Volvo Will Appeal $72 Million Penalty Over EPA Settlement

Volvo AB (VOLVB) will appeal a $72 million penalty imposed on its truck-engine unit after a federal judge found the company violated a 1999 emissions-control agreement with the U.S. Environmental Protection Agency.

Volvo Powertrain Corp. seeks reversal of an April 13 ruling that it breached a consent decree on emissions standards for heavy-duty diesel engines, according to a notice of appeal filed today in the U.S. Court of Appeals in Washington. U.S. District Judge Royce Lamberth ruled that 8,354 engines weren’t compliant.

“Volvo believes the consent decree covers only the engines specifically referenced, which are certain specified Volvo Powertrain on-highway engines and Volvo Construction Equipment non-road engines,” the Gothenburg, Sweden-based company said in a statement when the court decision was issued.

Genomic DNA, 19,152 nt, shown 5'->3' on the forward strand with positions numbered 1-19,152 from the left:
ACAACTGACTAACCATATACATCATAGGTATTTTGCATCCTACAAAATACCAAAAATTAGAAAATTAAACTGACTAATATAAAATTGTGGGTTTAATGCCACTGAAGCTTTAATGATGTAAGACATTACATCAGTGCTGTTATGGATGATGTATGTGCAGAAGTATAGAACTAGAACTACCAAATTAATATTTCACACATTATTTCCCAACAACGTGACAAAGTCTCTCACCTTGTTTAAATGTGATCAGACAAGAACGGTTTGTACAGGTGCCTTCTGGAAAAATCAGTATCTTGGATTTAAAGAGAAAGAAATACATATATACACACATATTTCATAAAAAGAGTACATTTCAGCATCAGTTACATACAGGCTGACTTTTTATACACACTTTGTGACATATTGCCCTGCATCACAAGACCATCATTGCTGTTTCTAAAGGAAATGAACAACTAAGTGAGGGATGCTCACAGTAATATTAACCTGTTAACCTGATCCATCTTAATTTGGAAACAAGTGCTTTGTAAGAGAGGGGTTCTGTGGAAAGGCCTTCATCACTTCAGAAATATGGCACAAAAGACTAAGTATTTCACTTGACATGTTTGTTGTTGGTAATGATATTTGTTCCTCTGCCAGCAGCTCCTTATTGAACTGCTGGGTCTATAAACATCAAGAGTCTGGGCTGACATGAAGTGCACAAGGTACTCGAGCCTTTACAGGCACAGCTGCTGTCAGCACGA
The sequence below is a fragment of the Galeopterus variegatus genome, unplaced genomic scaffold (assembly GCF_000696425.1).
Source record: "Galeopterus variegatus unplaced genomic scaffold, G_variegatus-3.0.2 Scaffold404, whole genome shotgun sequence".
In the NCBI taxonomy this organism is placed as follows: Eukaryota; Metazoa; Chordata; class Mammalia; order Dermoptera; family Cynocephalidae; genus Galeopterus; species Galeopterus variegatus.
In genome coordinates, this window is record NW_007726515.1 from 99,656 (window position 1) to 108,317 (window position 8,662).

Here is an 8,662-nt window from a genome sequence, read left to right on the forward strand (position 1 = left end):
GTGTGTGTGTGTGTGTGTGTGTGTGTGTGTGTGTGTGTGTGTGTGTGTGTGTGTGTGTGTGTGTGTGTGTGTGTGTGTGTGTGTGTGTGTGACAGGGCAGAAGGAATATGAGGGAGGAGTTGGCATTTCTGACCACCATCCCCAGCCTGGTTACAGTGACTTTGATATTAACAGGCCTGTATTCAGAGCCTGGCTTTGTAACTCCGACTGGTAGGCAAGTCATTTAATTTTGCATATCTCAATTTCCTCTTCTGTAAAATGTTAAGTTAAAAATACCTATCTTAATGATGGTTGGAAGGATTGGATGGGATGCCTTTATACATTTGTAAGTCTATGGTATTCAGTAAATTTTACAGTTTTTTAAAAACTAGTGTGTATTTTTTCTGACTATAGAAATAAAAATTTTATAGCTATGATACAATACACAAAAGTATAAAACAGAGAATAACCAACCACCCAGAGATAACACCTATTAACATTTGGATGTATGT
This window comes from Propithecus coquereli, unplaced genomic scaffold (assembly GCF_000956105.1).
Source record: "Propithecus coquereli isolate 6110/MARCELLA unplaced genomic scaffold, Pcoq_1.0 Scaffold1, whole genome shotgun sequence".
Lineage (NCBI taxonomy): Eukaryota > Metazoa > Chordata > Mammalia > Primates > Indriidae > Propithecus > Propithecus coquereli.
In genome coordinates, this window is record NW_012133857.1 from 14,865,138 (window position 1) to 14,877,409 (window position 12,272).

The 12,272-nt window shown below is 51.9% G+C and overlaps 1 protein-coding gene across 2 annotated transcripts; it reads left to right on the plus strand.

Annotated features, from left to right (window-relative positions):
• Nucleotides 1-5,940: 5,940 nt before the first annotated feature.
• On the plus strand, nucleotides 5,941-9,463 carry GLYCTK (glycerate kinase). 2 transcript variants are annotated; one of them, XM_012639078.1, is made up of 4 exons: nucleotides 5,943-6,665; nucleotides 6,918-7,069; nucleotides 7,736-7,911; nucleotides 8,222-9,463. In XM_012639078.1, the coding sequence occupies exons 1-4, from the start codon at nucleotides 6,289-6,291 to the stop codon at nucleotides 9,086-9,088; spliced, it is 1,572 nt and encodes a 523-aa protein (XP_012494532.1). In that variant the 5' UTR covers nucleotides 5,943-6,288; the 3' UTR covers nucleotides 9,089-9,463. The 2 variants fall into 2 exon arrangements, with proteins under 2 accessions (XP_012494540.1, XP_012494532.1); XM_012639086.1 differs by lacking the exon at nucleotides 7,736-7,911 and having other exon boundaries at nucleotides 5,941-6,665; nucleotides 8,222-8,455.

Volvo and six other manufacturers of heavy diesel engines agreed to spend $1 billion to settle charges that they had “illegally poured millions of tons of pollution into the air,” according to a Justice Department press release.

At the time it was announced, the settlement, approved by a federal judge in 1999, was the largest environmental enforcement penalty, according to the statement.

The case is U.S. v. Volvo Powertrain Corp., 12-05234, U.S. Court of Appeals for the District of Columbia (Washington).

To contact the reporter on this story: Tom Schoenberg in Washington at tschoenberg@bloomberg.net.

To contact the editor responsible for this story: Michael Hytha at mhytha@bloomberg.net.

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